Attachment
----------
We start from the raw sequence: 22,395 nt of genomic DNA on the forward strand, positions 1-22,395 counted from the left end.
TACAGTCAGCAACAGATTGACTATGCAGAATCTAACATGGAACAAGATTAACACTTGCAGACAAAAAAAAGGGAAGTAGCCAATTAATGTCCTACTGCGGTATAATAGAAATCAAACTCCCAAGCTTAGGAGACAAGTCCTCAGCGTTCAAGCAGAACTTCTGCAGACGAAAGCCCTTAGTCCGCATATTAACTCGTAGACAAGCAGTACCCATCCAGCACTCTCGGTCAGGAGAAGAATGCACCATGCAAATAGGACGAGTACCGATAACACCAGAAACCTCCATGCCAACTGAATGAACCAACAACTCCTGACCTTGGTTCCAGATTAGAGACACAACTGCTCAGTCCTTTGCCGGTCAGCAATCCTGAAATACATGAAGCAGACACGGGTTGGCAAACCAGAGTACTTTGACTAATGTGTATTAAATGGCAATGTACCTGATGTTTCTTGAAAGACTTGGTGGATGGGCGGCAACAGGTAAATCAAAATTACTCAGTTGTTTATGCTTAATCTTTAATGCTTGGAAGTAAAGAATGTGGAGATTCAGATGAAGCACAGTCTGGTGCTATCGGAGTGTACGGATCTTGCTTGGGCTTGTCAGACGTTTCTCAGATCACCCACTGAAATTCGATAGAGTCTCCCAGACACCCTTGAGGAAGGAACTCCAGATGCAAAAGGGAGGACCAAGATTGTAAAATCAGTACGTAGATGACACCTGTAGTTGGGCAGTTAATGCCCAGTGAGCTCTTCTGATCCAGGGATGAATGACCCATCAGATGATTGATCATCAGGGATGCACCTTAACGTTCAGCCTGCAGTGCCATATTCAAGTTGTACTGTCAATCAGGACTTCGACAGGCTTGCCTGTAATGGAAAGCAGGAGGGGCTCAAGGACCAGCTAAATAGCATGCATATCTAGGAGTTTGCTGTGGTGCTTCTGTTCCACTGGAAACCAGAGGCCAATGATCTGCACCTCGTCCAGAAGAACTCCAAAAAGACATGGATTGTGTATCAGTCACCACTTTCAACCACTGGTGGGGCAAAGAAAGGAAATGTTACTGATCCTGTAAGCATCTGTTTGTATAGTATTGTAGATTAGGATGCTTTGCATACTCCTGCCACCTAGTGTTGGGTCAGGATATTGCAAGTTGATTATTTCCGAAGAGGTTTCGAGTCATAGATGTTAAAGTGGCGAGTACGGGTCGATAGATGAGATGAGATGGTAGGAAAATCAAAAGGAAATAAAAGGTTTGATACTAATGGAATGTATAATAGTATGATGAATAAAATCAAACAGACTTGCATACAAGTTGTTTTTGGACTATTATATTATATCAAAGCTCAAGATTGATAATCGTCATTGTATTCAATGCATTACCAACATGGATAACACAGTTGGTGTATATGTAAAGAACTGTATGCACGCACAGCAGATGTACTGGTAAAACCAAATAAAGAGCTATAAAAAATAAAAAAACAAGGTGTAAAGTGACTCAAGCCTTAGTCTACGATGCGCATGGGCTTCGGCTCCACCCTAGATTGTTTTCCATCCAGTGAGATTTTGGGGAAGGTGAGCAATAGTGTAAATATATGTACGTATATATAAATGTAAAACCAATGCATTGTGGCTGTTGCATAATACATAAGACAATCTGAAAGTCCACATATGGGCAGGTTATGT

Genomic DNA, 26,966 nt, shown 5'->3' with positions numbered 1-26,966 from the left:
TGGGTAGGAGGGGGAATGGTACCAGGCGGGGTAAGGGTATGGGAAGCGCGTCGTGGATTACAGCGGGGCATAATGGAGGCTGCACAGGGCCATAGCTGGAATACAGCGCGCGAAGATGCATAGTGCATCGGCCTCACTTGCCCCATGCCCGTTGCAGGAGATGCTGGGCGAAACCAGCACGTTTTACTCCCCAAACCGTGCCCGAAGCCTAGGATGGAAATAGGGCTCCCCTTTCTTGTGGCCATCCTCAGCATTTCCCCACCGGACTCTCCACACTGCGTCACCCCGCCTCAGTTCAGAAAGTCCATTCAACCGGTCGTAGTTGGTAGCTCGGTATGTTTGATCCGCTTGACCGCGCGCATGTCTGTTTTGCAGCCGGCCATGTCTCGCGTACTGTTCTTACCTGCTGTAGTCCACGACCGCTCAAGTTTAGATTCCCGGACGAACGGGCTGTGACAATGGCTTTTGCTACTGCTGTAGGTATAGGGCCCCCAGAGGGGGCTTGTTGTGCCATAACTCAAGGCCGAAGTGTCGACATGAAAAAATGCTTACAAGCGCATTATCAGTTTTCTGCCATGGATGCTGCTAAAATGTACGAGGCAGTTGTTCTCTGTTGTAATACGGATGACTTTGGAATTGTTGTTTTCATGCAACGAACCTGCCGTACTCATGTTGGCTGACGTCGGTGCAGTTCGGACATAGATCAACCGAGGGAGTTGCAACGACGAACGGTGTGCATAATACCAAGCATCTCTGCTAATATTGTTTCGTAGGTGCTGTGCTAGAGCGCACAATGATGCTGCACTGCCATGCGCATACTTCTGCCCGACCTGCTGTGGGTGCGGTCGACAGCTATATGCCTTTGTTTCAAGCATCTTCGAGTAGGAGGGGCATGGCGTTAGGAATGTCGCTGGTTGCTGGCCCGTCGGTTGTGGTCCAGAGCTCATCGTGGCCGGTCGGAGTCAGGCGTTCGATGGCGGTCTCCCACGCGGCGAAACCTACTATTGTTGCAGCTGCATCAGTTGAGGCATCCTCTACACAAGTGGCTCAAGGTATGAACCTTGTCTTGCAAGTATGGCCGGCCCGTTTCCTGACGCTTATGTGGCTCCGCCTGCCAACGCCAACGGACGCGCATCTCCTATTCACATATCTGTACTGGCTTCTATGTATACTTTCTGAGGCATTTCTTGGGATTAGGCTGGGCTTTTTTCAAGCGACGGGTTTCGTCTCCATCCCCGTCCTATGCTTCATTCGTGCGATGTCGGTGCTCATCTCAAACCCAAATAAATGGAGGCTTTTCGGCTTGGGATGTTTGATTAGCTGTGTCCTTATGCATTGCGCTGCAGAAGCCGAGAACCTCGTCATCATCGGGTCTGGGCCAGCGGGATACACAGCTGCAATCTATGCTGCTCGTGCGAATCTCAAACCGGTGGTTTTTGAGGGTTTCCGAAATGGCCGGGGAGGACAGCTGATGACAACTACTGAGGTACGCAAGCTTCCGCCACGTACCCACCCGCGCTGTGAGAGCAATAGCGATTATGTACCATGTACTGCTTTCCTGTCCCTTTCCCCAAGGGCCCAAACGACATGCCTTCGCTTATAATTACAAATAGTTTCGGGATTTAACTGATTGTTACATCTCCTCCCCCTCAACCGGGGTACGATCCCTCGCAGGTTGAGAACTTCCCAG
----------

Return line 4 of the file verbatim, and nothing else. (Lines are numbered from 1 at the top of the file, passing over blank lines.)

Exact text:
TGGGTAGGAGGGGGAATGGTACCAGGCGGGGTAAGGGTATGGGAAGCGCGTCGTGGATTACAGCGGGGCATAATGGAGGCTGCACAGGGCCATAGCTGGAATACAGCGCGCGAAGATGCATAGTGCATCGGCCTCACTTGCCCCATGCCCGTTGCAGGAGATGCTGGGCGAAACCAGCACGTTTTACTCCCCAAACCGTGCCCGAAGCCTAGGATGGAAATAGGGCTCCCCTTTCTTGTGGCCATCCTCAGCATTTCCCCACCGGACTCTCCACACTGCGTCACCCCGCCTCAGTTCAGAAAGTCCATTCAACCGGTCGTAGTTGGTAGCTCGGTATGTTTGATCCGCTTGACCGCGCGCATGTCTGTTTTGCAGCCGGCCATGTCTCGCGTACTGTTCTTACCTGCTGTAGTCCACGACCGCTCAAGTTTAGATTCCCGGACGAACGGGCTGTGACAATGGCTTTTGCTACTGCTGTAGGTATAGGGCCCCCAGAGGGGGCTTGTTGTGCCATAACTCAAGGCCGAAGTGTCGACATGAAAAAATGCTTACAAGCGCATTATCAGTTTTCTGCCATGGATGCTGCTAAAATGTACGAGGCAGTTGTTCTCTGTTGTAATACGGATGACTTTGGAATTGTTGTTTTCATGCAACGAACCTGCCGTACTCATGTTGGCTGACGTCGGTGCAGTTCGGACATAGATCAACCGAGGGAGTTGCAACGACGAACGGTGTGCATAATACCAAGCATCTCTGCTAATATTGTTTCGTAGGTGCTGTGCTAGAGCGCACAATGATGCTGCACTGCCATGCGCATACTTCTGCCCGACCTGCTGTGGGTGCGGTCGACAGCTATATGCCTTTGTTTCAAGCATCTTCGAGTAGGAGGGGCATGGCGTTAGGAATGTCGCTGGTTGCTGGCCCGTCGGTTGTGGTCCAGAGCTCATCGTGGCCGGTCGGAGTCAGGCGTTCGATGGCGGTCTCCCACGCGGCGAAACCTACTATTGTTGCAGCTGCATCAGTTGAGGCATCCTCTACACAAGTGGCTCAAGGTATGAACCTTGTCTTGCAAGTATGGCCGGCCCGTTTCCTGACGCTTATGTGGCTCCGCCTGCCAACGCCAACGGACGCGCATCTCCTATTCACATATCTGTACTGGCTTCTATGTATACTTTCTGAGGCATTTCTTGGGATTAGGCTGGGCTTTTTTCAAGCGACGGGTTTCGTCTCCATCCCCGTCCTATGCTTCATTCGTGCGATGTCGGTGCTCATCTCAAACCCAAATAAATGGAGGCTTTTCGGCTTGGGATGTTTGATTAGCTGTGTCCTTATGCATTGCGCTGCAGAAGCCGAGAACCTCGTCATCATCGGGTCTGGGCCAGCGGGATACACAGCTGCAATCTATGCTGCTCGTGCGAATCTCAAACCGGTGGTTTTTGAGGGTTTCCGAAATGGCCGGGGAGGACAGCTGATGACAACTACTGAGGTACGCAAGCTTCCGCCACGTACCCACCCGCGCTGTGAGAGCAATAGCGATTATGTACCATGTACTGCTTTCCTGTCCCTTTCCCCAAGGGCCCAAACGACATGCCTTCGCTTATAATTACAAATAGTTTCGGGATTTAACTGATTGTTACATCTCCTCCCCCTCAACCGGGGTACGATCCCTCGCAGGTTGAGAACTTCCCAG